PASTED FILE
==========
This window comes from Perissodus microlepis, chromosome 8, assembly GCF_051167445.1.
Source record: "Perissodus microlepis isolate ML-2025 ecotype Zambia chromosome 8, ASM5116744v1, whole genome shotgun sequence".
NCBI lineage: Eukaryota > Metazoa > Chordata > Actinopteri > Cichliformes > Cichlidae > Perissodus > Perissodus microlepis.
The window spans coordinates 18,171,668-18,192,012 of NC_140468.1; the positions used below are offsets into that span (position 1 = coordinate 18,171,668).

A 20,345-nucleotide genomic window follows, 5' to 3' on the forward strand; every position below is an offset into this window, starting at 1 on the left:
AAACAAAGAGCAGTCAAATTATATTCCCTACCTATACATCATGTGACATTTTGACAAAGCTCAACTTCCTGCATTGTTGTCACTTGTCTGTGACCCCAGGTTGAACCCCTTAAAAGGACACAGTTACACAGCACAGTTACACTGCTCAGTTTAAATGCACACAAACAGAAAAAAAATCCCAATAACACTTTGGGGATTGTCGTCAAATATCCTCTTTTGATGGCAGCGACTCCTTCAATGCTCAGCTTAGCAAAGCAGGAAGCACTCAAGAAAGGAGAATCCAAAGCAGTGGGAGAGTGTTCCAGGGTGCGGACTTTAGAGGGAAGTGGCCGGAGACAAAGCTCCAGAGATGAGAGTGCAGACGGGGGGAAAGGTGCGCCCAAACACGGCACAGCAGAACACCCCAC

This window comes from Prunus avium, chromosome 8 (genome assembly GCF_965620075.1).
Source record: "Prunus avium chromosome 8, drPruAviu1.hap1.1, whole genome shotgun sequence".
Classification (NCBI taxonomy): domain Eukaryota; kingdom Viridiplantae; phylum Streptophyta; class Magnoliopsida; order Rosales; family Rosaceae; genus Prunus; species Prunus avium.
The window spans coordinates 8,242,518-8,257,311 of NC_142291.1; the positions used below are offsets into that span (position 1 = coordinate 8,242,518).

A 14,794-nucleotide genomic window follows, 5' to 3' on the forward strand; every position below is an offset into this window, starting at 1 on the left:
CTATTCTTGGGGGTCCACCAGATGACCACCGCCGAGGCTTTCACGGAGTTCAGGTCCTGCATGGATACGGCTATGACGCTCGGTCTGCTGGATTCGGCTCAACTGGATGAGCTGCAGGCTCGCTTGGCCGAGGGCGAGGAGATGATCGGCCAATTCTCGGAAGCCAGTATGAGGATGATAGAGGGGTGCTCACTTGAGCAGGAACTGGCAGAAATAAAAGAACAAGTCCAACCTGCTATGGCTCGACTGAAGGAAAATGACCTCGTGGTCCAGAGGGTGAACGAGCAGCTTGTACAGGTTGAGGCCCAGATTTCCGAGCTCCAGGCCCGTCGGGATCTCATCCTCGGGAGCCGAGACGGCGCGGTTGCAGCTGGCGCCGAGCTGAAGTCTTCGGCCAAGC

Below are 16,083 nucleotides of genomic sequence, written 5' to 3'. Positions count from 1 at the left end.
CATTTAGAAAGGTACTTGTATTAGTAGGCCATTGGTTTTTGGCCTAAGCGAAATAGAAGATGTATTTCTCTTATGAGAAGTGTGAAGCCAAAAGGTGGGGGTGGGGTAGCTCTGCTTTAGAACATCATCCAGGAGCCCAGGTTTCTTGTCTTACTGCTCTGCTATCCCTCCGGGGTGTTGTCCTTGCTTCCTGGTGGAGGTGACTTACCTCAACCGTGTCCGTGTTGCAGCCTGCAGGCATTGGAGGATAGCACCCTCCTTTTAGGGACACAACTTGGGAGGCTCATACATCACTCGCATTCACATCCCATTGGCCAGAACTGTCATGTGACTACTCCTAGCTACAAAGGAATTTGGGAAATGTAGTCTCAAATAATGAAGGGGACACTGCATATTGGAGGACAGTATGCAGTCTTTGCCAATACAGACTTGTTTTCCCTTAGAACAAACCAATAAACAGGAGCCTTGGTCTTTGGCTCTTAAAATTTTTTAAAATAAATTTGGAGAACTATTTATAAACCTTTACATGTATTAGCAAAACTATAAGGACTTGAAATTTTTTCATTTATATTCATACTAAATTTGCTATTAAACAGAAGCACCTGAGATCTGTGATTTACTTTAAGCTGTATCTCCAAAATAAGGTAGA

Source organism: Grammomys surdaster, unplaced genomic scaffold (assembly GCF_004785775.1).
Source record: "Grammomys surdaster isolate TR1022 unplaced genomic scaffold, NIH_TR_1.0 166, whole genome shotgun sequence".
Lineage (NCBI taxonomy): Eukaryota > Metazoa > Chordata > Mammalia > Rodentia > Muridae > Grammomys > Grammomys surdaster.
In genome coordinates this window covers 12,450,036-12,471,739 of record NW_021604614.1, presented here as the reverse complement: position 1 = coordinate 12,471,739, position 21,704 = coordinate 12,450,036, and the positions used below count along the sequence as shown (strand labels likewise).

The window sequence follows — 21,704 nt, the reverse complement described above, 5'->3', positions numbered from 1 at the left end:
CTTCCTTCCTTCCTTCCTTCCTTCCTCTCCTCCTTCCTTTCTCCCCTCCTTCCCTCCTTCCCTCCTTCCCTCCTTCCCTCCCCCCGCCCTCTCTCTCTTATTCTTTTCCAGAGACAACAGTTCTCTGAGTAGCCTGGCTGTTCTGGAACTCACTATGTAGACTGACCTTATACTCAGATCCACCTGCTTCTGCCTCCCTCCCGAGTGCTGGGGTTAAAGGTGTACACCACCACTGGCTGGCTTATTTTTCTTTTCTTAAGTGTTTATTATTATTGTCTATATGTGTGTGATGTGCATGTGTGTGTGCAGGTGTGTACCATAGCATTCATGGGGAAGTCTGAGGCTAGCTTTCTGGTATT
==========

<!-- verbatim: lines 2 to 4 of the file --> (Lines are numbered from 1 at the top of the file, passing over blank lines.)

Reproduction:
Source record: "Perissodus microlepis isolate ML-2025 ecotype Zambia chromosome 8, ASM5116744v1, whole genome shotgun sequence".
NCBI lineage: Eukaryota > Metazoa > Chordata > Actinopteri > Cichliformes > Cichlidae > Perissodus > Perissodus microlepis.
The window spans coordinates 18,171,668-18,192,012 of NC_140468.1; the positions used below are offsets into that span (position 1 = coordinate 18,171,668).